Roy Gardner's and Sue Peake's trip to Russia in August 1998

    Version 1.0.7 19Mar2005


Roy, Sue, Helen, and Riva.
     Roy, Sue, Helen, and Riva at Helen's mom Riva's dacha on White Island outside St. Petersburg. A dacha is like an American summer home, and is often reachable only during the warmer months. Helen and Riva live in St. Petersburg during the severe winter. The dachas were laid out on a regular grid by the Soviet government, but individual homes have become distinctive over the decades. Large gardens are common.

 

 
Summer palace at Peterhof.
     The summer palace at Peterhof. A pair of entrepreneurial musicians pose in front of a fountain. Their tip hat is just out of the field of view.

 
 
Grand Cascade of Peterhof.
     The Grand Cascade of the summer palace at Peterhof. The extensive waterfalls and fountains are gravity fed through a then state-of-the-art iron piping system. Again, costumed actors will pose for your photos.

 

 
A carriage for royalty.
     One of several fantastically ornate horse-drawn carriages on display in the armory of the Moscow Kreml ("Kremlin" is a Scandinavian word for fort!). The suspensions are amazingly primitive to a modern-day mechanic's eye.

 
 
Russian Roulette Tutti Frutti Chewing Gum.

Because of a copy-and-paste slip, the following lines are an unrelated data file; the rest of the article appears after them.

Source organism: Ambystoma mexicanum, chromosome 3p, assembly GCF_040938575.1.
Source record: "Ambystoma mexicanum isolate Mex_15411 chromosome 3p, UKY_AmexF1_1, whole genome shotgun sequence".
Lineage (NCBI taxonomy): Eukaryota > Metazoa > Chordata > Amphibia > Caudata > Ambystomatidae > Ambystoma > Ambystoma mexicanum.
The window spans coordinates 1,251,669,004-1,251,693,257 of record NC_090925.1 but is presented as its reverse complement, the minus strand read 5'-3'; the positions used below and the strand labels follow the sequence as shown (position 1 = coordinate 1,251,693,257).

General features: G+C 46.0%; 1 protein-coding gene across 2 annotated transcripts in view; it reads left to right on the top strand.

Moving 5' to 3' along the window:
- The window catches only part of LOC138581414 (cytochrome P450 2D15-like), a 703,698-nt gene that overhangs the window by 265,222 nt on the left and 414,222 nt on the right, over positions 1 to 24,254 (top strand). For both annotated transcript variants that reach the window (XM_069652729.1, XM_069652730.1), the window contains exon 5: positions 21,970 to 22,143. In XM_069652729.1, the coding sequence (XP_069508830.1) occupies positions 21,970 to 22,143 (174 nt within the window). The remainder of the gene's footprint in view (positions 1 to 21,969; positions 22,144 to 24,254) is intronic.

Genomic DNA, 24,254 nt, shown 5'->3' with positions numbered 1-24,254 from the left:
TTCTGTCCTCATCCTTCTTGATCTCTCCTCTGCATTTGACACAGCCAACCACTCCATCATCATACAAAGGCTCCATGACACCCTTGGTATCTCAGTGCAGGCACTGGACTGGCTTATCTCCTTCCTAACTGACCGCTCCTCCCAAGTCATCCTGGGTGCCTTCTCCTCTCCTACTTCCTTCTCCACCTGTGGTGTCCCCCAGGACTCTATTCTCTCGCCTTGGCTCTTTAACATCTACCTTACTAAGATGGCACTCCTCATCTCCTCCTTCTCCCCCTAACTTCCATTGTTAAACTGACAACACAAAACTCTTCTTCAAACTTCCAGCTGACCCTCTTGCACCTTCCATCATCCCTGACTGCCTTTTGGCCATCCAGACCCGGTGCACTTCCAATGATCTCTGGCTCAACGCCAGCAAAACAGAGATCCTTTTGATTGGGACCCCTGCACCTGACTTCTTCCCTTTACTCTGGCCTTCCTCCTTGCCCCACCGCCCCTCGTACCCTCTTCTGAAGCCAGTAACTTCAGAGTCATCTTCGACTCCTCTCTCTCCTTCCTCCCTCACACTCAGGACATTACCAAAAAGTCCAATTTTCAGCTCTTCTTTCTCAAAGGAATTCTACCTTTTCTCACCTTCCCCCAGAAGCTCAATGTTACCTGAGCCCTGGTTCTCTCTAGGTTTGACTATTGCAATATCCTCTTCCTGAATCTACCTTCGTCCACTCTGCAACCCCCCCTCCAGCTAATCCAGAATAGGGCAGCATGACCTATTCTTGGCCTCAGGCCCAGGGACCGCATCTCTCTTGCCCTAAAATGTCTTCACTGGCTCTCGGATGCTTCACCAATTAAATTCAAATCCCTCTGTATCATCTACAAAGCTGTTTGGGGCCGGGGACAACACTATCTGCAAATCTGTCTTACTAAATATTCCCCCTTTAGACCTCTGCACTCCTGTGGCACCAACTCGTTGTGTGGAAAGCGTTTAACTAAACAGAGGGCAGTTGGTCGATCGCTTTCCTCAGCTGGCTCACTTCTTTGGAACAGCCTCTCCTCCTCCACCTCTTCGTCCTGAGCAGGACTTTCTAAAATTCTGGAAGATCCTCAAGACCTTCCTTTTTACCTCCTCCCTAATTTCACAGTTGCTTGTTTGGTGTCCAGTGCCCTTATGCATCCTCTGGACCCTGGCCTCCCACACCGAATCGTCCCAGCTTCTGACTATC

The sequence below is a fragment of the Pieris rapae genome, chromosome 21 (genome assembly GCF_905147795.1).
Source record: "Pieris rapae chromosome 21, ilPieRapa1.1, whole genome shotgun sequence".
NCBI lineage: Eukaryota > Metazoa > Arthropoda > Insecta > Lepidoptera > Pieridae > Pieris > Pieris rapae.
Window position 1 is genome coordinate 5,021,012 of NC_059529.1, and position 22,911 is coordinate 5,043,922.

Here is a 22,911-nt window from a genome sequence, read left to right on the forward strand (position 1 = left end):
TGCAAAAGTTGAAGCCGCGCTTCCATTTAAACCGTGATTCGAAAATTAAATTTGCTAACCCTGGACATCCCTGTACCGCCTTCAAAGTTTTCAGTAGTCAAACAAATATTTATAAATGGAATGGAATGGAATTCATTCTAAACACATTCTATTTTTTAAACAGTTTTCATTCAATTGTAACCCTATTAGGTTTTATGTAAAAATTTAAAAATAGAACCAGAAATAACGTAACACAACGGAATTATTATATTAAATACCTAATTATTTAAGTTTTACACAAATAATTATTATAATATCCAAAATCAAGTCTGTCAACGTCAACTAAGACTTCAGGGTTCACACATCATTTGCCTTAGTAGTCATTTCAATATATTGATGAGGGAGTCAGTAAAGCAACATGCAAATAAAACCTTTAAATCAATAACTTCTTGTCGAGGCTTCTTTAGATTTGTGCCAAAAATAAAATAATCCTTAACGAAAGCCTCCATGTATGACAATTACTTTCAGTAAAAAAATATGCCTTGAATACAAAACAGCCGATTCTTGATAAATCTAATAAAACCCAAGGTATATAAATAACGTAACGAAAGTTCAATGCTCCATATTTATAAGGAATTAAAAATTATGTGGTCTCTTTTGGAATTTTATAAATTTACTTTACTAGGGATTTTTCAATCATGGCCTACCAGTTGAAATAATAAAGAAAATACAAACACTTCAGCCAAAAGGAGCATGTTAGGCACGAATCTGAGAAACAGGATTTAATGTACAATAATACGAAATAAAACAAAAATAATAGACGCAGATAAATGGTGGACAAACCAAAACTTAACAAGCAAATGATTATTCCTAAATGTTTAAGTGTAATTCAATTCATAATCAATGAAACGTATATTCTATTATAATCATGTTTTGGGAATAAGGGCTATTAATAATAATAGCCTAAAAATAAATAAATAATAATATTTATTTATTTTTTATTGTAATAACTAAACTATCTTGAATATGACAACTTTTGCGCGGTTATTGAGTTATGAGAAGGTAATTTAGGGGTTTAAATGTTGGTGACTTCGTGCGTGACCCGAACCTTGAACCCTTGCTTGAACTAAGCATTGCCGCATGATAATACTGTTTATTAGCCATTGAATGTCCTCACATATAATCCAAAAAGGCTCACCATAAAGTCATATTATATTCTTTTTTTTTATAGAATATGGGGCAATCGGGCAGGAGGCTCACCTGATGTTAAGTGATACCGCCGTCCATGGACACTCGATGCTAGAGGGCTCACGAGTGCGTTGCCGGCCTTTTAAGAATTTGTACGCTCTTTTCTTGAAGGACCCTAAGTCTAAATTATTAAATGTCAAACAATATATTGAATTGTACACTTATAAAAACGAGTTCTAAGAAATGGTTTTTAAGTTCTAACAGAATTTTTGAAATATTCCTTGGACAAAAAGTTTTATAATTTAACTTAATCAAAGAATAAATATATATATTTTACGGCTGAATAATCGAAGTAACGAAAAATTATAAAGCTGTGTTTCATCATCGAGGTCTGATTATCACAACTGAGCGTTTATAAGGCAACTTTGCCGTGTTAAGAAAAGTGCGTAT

I bought this cute box of gum in Russia, but it was manufactured in Botswana!

 

 
Enormous broken bell.
     The USA's Liberty Bell isn't nearly this big, and isn't nearly this badly broken. Tourmate Barnabas Cheung stands by the Tsar's 200-ton 1735 bell at the Moscow Kreml; the chunk alone weighs eleven tons. I heard two stories, one that it broke while being rung the first time, and one that it was dropped while being raised in its tower.

 
 
Stalin's bunker.
     Roy and other members of the ICT tour group in the war room of Stalin's bunker deep underground. Perhaps we got special dispensation to be seated because one of our tour group leaders was acquainted with Josef Stalin's daughter!

 

 
Tank and fort.
     WWII military machinery at the Kreml in Nizhni Novgorod. Nearly every wheeled and tracked military vehicle on display in Russia had painted whitewalls. I speculate it's stage makeup, to make them more photogenic.

 
 
Wood house at Marakiev Convent.
     A larger than usual traditional wood house at the Marakiev Convent. Note the TV antenna and street light.

 

 
Russia's Statue of Liberty.
     After a long walk through a world-class succession of carvings, ever-larger statues, memorials, and an eternal flame, one takes a spiral path along black marble stones honoring Heroes of the Soviet Union up to this tremendous statue, bigger than our Lady Liberty. The Russians take their WWII memorial sites seriously, and this one in Volgograd exhibits a typical superb artistry and workmanship.


 

 
Russian links:

Bucknell University   a good site for studying Russia and the Russian language.
Russian radio   on the internet. Listen to Kiev, Moscow, Kazan, Vladivostok, and more.


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